At step 120, the nature or type of fractures may be assessed by analyzing borehole data, such as borehole images, cores, drilling data, sonic logs, well test data, production logs, mud loss records and the like. Fracture type may refer to whether the fractures have open or closed apertures and the density of these open or closed apertures. Fracture cluster type may impact reservoir productivity because open fractures may conduct reservoir fluids while closed fractures may act as no-flow boundaries or baffles in the reservoir. Fracture cluster type may be determined by assessing the fractures making up the cluster.
At step 130, the strike azimuths of the fracture clusters and the inclinations of the fracture clusters may be assessed by analyzing borehole data, such as borehole images, cores, drilling data, sonic logs, well test data, production logs, mud loss records and the like. Strike azimuth may refer to the direction in which the fracture cluster is dominantly aligned. The fracture clusters may be grouped into sets of fracture clusters with similar strike azimuths. Strike rosettes are statistical plots that may provide information on the major and minor strike azimuths of fracture clusters that are present in the area.
The inclination may refer to the average angle of the fracture cluster from horizontal. The fracture clusters may be grouped into sets of fracture clusters with similar inclinations. Histograms of the inclination of fracture clusters are statistical plots that may provide dominant ranges of inclinations for the fracture clusters. The inclination of each fracture cluster in an area of interest may be measured and plotted to form a histogram.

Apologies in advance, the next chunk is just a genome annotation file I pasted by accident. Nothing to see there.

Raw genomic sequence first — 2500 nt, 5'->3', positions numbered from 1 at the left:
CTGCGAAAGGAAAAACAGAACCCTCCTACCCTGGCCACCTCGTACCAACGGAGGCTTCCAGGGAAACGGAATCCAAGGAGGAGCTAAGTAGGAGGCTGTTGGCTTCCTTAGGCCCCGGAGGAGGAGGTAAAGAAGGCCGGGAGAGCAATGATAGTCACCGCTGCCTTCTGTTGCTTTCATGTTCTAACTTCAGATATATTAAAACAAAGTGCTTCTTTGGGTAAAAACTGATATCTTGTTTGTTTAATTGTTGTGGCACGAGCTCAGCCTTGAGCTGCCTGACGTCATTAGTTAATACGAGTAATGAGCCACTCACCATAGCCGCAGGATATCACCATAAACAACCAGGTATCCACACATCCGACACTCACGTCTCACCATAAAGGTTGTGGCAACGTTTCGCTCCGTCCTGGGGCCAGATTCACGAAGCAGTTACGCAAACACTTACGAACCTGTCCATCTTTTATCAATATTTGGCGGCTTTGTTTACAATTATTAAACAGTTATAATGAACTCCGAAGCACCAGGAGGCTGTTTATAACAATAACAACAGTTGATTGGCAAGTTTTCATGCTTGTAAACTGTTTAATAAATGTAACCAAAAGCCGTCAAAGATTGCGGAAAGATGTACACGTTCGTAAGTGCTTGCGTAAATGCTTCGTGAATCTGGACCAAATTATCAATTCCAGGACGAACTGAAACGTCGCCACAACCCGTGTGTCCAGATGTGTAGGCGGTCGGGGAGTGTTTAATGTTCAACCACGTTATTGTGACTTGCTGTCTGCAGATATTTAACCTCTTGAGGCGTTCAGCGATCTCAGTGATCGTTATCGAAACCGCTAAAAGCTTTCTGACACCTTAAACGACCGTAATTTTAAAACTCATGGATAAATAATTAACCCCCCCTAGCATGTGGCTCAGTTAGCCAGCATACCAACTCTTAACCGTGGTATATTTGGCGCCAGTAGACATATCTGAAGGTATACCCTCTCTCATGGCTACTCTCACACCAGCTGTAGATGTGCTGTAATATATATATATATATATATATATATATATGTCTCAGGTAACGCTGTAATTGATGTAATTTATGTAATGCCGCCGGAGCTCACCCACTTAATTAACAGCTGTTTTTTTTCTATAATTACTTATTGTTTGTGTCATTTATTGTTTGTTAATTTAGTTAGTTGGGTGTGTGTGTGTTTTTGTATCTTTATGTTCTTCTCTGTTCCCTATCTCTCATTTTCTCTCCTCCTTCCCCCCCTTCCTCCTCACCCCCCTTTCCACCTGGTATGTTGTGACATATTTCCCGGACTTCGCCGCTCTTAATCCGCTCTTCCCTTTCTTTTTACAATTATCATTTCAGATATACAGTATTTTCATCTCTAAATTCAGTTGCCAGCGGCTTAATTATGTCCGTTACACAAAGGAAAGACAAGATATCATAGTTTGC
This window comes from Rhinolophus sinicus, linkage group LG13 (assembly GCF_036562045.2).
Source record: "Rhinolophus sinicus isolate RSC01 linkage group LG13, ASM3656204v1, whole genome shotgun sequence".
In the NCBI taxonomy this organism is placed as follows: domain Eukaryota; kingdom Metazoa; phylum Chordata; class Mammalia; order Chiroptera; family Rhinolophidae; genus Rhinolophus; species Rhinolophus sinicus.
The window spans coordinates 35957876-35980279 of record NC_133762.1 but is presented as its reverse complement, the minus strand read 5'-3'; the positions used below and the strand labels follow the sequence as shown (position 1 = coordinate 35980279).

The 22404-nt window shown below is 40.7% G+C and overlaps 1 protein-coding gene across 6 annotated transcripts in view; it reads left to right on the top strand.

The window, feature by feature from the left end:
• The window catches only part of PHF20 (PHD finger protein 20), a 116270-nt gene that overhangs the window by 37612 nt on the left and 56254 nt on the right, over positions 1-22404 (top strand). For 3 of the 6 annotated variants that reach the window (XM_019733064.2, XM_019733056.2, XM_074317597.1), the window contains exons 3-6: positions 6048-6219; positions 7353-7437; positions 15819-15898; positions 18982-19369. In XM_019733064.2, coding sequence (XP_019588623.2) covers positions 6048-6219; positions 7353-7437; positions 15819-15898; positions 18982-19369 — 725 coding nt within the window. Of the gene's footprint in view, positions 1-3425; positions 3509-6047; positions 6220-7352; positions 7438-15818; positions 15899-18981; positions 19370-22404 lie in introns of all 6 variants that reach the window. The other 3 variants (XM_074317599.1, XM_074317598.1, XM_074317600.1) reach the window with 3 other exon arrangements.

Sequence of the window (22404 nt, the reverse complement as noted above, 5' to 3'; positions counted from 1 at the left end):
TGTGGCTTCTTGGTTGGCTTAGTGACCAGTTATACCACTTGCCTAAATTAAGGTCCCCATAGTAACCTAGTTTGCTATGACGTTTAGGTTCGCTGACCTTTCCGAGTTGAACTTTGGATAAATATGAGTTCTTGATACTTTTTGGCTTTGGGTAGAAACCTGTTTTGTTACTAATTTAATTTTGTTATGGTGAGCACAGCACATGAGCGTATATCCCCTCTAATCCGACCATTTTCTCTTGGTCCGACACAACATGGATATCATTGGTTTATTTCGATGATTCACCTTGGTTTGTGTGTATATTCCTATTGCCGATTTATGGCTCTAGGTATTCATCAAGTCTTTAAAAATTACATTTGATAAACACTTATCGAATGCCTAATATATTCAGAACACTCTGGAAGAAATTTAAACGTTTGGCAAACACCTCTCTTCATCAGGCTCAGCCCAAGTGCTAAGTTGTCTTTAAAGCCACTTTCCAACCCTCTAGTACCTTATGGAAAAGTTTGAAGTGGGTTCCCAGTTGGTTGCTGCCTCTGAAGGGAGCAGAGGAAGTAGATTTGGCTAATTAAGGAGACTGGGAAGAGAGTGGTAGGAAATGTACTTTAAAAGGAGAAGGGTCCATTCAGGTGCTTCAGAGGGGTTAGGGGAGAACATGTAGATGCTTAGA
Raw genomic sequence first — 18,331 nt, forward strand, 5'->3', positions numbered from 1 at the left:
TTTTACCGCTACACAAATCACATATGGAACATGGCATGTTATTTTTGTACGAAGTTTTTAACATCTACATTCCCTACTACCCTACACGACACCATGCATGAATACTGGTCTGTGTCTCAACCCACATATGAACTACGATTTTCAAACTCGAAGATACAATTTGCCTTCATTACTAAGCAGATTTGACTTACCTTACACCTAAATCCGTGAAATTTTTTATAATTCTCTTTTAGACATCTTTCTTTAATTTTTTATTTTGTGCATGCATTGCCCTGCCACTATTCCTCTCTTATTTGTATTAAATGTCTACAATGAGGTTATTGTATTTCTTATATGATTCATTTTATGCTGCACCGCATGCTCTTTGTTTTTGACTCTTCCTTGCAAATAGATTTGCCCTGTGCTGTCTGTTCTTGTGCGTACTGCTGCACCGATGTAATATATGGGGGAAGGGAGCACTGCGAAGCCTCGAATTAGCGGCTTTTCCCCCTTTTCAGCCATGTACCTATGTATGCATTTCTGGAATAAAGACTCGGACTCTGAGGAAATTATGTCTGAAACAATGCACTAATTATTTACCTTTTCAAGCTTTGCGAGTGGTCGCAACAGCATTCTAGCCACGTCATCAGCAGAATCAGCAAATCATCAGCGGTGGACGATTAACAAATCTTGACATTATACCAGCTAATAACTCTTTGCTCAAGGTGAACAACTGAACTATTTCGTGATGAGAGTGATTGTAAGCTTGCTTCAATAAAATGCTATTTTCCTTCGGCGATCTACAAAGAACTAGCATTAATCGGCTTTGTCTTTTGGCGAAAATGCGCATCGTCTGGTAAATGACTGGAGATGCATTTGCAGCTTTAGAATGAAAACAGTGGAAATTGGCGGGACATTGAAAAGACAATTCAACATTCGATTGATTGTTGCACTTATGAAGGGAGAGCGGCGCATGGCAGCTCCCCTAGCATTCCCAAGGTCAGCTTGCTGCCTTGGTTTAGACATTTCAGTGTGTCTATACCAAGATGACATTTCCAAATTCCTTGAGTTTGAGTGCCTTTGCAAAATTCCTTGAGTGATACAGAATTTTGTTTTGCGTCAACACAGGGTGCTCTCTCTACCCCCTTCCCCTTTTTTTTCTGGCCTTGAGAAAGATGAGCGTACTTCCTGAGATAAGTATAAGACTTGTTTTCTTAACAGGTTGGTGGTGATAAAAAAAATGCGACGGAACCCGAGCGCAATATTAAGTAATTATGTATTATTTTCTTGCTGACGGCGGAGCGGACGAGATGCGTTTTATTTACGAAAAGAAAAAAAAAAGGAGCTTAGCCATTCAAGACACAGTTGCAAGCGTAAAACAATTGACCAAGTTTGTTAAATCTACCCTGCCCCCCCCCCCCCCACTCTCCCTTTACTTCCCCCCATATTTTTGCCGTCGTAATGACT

The strike azimuth and inclination data may be used to optimize the filters used in the DES processing to be described below in step 140. For example, from
At step 140, fracture clusters may be extracted from non-smoothed surface seismic data using DES processing. Non-smoothed surface seismic data may be used because fracture clusters typically cause small disturbances in the seismic data horizons which may typically be filtered or smoothed out during data processing. For optimal results, the seismic data should have a high signal to noise ratio, exhibit high temporal and spatial bandwidth and be free of acquisition footprint that may bias the DES processing.
To extract the fracture clusters, one or more selected seismic attributes may be processed with any DES system. The selected seismic attributes may be any seismic attributes derived from the 3D seismic volume that may be sensitive to fracture clusters. In one implementation, the selected attribute may be the dip-deviation attribute, which may be defined as the deviation of the instantaneous local dip from the dip trend. The DES processing used in step 140 may be described in more detail in commonly assigned US Patent Application Publication No. 20020126896, which is incorporated herein by reference. However, it should be understood that any type of DES processing may be used in step 140.
DES may use filters to enhance the extraction process. Filters used by the DES may be optimized based on the strike azimuths and inclinations of the fracture clusters. In one implementation, the seismic data may be processed by the DES using a strike azimuth filter designed to be open to all directions and an inclination filter designed to be open to one particular value or range. The DES processing may yield a 3D volume of fracture clusters.